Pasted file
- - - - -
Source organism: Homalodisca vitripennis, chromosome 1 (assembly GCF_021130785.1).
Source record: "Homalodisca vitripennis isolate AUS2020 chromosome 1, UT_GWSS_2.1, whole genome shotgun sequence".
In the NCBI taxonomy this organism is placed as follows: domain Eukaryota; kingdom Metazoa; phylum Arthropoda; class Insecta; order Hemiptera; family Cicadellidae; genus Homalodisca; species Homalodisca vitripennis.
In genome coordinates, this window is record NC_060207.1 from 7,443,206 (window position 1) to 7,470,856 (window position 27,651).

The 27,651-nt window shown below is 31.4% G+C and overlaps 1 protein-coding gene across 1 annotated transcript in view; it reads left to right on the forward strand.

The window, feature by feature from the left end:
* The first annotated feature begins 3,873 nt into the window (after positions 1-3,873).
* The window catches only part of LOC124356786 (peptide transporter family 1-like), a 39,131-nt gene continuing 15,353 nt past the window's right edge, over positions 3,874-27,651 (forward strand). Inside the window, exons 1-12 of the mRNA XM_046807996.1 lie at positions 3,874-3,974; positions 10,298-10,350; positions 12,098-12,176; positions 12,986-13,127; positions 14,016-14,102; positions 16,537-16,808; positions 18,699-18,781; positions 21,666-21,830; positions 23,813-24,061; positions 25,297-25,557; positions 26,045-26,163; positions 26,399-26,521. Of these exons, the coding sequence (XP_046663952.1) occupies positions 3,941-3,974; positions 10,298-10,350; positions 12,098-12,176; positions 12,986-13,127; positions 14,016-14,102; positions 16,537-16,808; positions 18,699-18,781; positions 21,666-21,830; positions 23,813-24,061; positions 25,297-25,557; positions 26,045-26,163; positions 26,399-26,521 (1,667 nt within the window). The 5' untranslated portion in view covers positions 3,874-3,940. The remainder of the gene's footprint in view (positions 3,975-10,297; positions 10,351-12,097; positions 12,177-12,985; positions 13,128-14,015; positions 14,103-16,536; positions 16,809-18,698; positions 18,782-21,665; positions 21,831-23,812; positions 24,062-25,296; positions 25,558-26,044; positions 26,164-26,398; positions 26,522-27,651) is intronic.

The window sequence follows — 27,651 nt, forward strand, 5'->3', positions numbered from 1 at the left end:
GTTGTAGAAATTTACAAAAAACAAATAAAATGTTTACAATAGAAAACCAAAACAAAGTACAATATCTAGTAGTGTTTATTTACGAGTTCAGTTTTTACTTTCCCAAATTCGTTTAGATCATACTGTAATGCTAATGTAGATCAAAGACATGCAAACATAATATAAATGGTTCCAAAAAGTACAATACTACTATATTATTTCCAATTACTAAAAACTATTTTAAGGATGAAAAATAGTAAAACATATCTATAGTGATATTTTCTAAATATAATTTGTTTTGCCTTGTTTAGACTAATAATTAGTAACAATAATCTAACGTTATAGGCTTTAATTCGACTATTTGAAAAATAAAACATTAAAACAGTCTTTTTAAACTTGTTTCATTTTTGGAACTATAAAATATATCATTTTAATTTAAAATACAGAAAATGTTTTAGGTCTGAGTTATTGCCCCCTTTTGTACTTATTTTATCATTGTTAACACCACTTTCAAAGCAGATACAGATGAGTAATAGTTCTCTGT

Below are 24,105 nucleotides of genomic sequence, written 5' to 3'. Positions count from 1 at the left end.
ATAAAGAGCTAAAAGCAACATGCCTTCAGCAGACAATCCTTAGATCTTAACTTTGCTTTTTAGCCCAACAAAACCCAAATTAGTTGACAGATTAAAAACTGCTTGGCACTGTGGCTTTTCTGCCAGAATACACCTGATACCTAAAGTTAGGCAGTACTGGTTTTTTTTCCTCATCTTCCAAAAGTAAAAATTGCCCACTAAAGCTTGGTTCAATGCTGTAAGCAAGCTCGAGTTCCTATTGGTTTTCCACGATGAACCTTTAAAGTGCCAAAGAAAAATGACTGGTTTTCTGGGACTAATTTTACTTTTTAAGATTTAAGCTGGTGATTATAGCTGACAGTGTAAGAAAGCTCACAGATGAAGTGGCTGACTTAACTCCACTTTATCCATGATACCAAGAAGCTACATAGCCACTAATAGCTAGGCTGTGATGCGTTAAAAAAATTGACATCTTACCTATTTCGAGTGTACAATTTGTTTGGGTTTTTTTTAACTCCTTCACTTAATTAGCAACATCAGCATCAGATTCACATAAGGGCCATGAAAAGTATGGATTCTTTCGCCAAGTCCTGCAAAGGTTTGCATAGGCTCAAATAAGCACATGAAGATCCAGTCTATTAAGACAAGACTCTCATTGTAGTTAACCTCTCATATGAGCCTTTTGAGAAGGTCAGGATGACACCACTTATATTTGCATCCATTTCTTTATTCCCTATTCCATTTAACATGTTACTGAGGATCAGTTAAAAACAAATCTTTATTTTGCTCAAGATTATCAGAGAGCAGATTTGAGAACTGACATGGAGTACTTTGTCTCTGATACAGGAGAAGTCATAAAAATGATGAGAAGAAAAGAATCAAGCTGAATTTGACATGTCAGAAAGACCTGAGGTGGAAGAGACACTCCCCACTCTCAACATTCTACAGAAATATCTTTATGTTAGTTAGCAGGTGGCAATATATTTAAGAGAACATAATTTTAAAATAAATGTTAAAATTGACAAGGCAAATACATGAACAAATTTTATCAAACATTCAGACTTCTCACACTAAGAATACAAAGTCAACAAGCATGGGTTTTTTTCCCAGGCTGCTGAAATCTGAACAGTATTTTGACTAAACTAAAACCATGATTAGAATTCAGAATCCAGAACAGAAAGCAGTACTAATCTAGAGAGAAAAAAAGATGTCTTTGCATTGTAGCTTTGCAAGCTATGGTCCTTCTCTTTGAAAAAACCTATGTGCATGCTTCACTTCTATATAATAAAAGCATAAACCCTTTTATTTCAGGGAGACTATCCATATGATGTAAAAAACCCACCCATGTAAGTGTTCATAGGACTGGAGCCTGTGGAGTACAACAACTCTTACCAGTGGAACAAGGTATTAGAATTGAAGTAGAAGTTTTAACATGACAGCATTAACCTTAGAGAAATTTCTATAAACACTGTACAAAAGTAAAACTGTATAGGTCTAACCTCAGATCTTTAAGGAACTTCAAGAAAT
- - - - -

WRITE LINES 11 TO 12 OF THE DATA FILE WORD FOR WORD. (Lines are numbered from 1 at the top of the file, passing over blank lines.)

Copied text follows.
Below are 24,105 nucleotides of genomic sequence, written 5' to 3'. Positions count from 1 at the left end.
ATAAAGAGCTAAAAGCAACATGCCTTCAGCAGACAATCCTTAGATCTTAACTTTGCTTTTTAGCCCAACAAAACCCAAATTAGTTGACAGATTAAAAACTGCTTGGCACTGTGGCTTTTCTGCCAGAATACACCTGATACCTAAAGTTAGGCAGTACTGGTTTTTTTTCCTCATCTTCCAAAAGTAAAAATTGCCCACTAAAGCTTGGTTCAATGCTGTAAGCAAGCTCGAGTTCCTATTGGTTTTCCACGATGAACCTTTAAAGTGCCAAAGAAAAATGACTGGTTTTCTGGGACTAATTTTACTTTTTAAGATTTAAGCTGGTGATTATAGCTGACAGTGTAAGAAAGCTCACAGATGAAGTGGCTGACTTAACTCCACTTTATCCATGATACCAAGAAGCTACATAGCCACTAATAGCTAGGCTGTGATGCGTTAAAAAAATTGACATCTTACCTATTTCGAGTGTACAATTTGTTTGGGTTTTTTTTAACTCCTTCACTTAATTAGCAACATCAGCATCAGATTCACATAAGGGCCATGAAAAGTATGGATTCTTTCGCCAAGTCCTGCAAAGGTTTGCATAGGCTCAAATAAGCACATGAAGATCCAGTCTATTAAGACAAGACTCTCATTGTAGTTAACCTCTCATATGAGCCTTTTGAGAAGGTCAGGATGACACCACTTATATTTGCATCCATTTCTTTATTCCCTATTCCATTTAACATGTTACTGAGGATCAGTTAAAAACAAATCTTTATTTTGCTCAAGATTATCAGAGAGCAGATTTGAGAACTGACATGGAGTACTTTGTCTCTGATACAGGAGAAGTCATAAAAATGATGAGAAGAAAAGAATCAAGCTGAATTTGACATGTCAGAAAGACCTGAGGTGGAAGAGACACTCCCCACTCTCAACATTCTACAGAAATATCTTTATGTTAGTTAGCAGGTGGCAATATATTTAAGAGAACATAATTTTAAAATAAATGTTAAAATTGACAAGGCAAATACATGAACAAATTTTATCAAACATTCAGACTTCTCACACTAAGAATACAAAGTCAACAAGCATGGGTTTTTTTCCCAGGCTGCTGAAATCTGAACAGTATTTTGACTAAACTAAAACCATGATTAGAATTCAGAATCCAGAACAGAAAGCAGTACTAATCTAGAGAGAAAAAAAGATGTCTTTGCATTGTAGCTTTGCAAGCTATGGTCCTTCTCTTTGAAAAAACCTATGTGCATGCTTCACTTCTATATAATAAAAGCATAAACCCTTTTATTTCAGGGAGACTATCCATATGATGTAAAAAACCCACCCATGTAAGTGTTCATAGGACTGGAGCCTGTGGAGTACAACAACTCTTACCAGTGGAACAAGGTATTAGAATTGAAGTAGAAGTTTTAACATGACAGCATTAACCTTAGAGAAATTTCTATAAACACTGTACAAAAGTAAAACTGTATAGGTCTAACCTCAGATCTTTAAGGAACTTCAAGAAAT